With a pulsating “Firework” by Katy Perry, we were off… foot after foot of rubber soled shoe hitting against the pavement. There were 26,000 runners; every where you looked you saw another set of elbows or knees or swinging ponytails. By the end of the first mile, everything smelled of wet heat and sweat and people were using the grassy median of the highway as extra jogging space. It was impossible to run, even if I’d wanted to… I was at the mercy of the people around me, limited to their pace and the pace of the people before and beside them. Some walked four across, making it impossible to safely pass. Some stopped immediately when their watches beeped, yelling out “WALK NOW” to their run/walk partners who also jerked to a stop causing stubbed toes and jostled knees for those behind. The hair piece made it across the start line and then I ripped it off and carried it in my hand, hearing the calls of “Hold your hair, Rapunzel!” from the people we passed.
But oh was it all worth it when the world opened up to the sunlight and we runners poured through the mouth of a tunnel and tumbled into the sweet charm of Main Street Disney. There were cheers and signs and inexplicably cowbells ringing out a tune of “Keep it up, you’re doing great” and suddenly it felt like, yes, we were doing great. The curves and turns ran through Tomorrowland and up the incline to Cinderella’s castle and there, just as my feet felt as though they would curl into themselves, two men perched on the second level played a fanfare and my steps were my own again.
Curving back amongst the princes and villains, princesses and brightly clothed characters, it was clear that the worst was over. All around me a buzz grew, gathering steam and force and propelling us up the ramp to the highway and into our last three miles. It was 8:10 in the morning, and I was still running.
The last mile ran through the entrance to Epcot and looped the fountain. On every side there were people… spectators, cast members, telling us all we were so close, so very very close to what we were looking for. I was numb from the waist down, my knees still lifting, my feet still touching down but it had ceased to make any real sense until I spotted a sign at toes of someone’s sneakers. She was a spectator, probably tired of standing, and she’d propped the sign up against her. It was handmade and simple but it was inexplicably the one thing I needed to push me forward “Keep Calm and Oh Em Gee!” it said and OMG indeed. I grinned at her, gave her a faux high five and found my stride again, adrenaline pushing me forward. Just around the corner was a gospel choir in saintly robes swaying and singing and suddenly it felt like heaven, this pounding in my soul and I knew I’d come too far to give up now. And then, just past the choir, just when my quads and calves and spirit felt cramped and contained… just up ahead… the swaying purple arch of victory.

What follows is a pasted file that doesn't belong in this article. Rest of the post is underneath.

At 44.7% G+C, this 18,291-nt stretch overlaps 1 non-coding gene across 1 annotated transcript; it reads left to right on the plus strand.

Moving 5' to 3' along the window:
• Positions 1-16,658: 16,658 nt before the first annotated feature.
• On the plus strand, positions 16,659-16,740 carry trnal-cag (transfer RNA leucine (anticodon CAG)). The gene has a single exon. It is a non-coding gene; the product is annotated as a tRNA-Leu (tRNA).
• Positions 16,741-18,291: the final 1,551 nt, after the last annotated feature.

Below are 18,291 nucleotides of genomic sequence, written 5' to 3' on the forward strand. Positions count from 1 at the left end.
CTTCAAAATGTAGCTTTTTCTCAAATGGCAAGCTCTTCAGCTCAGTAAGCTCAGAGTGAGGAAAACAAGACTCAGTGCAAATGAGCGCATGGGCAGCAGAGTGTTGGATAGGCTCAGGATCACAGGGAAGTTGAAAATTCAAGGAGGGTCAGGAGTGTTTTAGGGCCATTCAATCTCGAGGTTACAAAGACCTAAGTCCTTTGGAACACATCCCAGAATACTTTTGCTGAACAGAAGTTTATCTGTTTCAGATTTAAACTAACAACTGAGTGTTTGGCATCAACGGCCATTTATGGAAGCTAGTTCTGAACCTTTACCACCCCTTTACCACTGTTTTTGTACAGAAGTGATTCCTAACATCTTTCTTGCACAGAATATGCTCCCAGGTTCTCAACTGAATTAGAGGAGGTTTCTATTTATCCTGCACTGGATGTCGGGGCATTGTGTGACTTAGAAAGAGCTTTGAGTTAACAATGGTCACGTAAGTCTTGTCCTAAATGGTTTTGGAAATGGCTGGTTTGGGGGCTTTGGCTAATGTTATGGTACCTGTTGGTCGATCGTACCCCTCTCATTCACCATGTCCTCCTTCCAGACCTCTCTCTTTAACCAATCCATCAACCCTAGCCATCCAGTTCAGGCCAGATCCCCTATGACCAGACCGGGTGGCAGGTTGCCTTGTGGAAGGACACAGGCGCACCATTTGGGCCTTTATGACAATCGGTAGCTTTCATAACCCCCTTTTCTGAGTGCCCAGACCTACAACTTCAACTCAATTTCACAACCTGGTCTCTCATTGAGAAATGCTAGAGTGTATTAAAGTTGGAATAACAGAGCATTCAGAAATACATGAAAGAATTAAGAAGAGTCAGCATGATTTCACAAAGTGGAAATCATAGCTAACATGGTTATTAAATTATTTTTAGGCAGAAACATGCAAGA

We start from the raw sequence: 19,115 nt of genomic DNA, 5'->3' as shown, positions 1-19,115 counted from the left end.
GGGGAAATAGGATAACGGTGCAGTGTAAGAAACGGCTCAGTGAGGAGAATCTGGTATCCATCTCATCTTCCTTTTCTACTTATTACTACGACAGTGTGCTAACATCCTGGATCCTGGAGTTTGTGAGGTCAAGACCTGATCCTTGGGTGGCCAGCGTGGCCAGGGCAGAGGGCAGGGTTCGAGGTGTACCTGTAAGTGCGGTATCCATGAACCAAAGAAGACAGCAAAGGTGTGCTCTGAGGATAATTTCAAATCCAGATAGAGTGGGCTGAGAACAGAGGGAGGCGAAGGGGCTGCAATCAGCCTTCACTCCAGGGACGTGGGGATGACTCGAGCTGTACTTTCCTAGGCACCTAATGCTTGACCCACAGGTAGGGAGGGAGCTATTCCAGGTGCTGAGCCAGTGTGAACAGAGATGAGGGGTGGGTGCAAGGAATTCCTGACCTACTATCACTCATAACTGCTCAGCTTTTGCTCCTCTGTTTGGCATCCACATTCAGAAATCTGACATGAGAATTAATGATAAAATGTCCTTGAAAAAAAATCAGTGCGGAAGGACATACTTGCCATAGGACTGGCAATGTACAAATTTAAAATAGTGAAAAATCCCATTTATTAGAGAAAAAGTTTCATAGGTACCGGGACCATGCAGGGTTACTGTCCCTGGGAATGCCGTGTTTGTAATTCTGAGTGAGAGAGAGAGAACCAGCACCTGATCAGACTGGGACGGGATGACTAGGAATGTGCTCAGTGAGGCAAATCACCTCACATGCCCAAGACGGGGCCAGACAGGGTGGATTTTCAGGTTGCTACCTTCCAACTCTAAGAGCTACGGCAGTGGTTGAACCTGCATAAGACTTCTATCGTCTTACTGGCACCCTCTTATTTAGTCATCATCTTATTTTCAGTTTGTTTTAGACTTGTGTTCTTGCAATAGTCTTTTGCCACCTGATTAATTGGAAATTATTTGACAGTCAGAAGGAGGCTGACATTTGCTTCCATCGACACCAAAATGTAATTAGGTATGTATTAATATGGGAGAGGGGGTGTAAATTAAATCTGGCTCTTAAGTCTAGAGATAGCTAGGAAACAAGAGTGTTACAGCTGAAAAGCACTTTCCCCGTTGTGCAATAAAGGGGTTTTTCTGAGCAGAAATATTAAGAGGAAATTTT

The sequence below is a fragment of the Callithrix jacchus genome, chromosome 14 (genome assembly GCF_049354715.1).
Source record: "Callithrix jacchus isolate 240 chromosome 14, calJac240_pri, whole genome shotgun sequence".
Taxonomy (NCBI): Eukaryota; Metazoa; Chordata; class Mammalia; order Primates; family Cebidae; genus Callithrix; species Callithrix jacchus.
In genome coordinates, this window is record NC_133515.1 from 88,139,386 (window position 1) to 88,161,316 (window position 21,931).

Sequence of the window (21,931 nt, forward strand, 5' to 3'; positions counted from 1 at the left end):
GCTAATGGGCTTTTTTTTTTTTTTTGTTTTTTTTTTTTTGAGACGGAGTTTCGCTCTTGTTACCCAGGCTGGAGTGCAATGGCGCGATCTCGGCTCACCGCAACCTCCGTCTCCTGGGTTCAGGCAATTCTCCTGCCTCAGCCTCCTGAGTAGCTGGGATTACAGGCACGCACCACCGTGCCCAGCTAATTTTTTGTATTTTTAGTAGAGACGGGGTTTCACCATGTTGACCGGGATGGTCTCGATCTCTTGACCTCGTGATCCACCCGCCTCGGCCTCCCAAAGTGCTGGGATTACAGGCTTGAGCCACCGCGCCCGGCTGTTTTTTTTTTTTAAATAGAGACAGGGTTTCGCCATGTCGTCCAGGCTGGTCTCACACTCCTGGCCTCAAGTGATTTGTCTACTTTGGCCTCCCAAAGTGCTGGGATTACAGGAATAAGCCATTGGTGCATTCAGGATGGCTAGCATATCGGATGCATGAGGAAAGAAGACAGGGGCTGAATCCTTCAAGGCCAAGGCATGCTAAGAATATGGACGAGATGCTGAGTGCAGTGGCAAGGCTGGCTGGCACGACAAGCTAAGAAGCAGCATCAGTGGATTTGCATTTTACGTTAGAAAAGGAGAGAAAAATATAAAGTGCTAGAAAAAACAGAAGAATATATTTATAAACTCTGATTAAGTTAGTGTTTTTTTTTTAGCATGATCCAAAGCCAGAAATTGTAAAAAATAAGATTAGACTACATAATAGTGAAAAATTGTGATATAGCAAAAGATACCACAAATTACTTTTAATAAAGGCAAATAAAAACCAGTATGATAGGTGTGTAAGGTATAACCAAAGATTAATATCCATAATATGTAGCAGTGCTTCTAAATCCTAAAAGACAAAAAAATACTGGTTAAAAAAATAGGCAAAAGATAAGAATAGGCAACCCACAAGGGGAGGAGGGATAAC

My face exploded. My pace exploded. Every ounce of happy I’d ever felt in my life exploded out onto the pavement, pushing me forward with the rush of runners sprinting towards the finish line. As first my right foot and then my left hit down against the raised line I started to cry… just a bit at first and then the sweetly broken cry of knowing I had done something amazing…. I had done something I had never thought I’d be able to do.
For the rest of my life, I can say that I did this… even if I never do another one. (But I will. ) For the rest of my life, I can say that I am a runner, my son can say that his mother is a runner. I can’t put into words what crossing that finish line meant to me. I can’t even tell you how empowered and strong and fearless and brave I felt when I came out of that chute with my Princess Medal. I can’t begin to describe the heartfelt, cleansing, rebirth of tears that washed over me as I ran my tired and swollen fingers across the raised metal letters.
But what I can say is simply this… I am healed. I am strong. I am a fearless single mother. I am a runner. And yes, unexpectedly.. I AM a princess.
And I can do anything.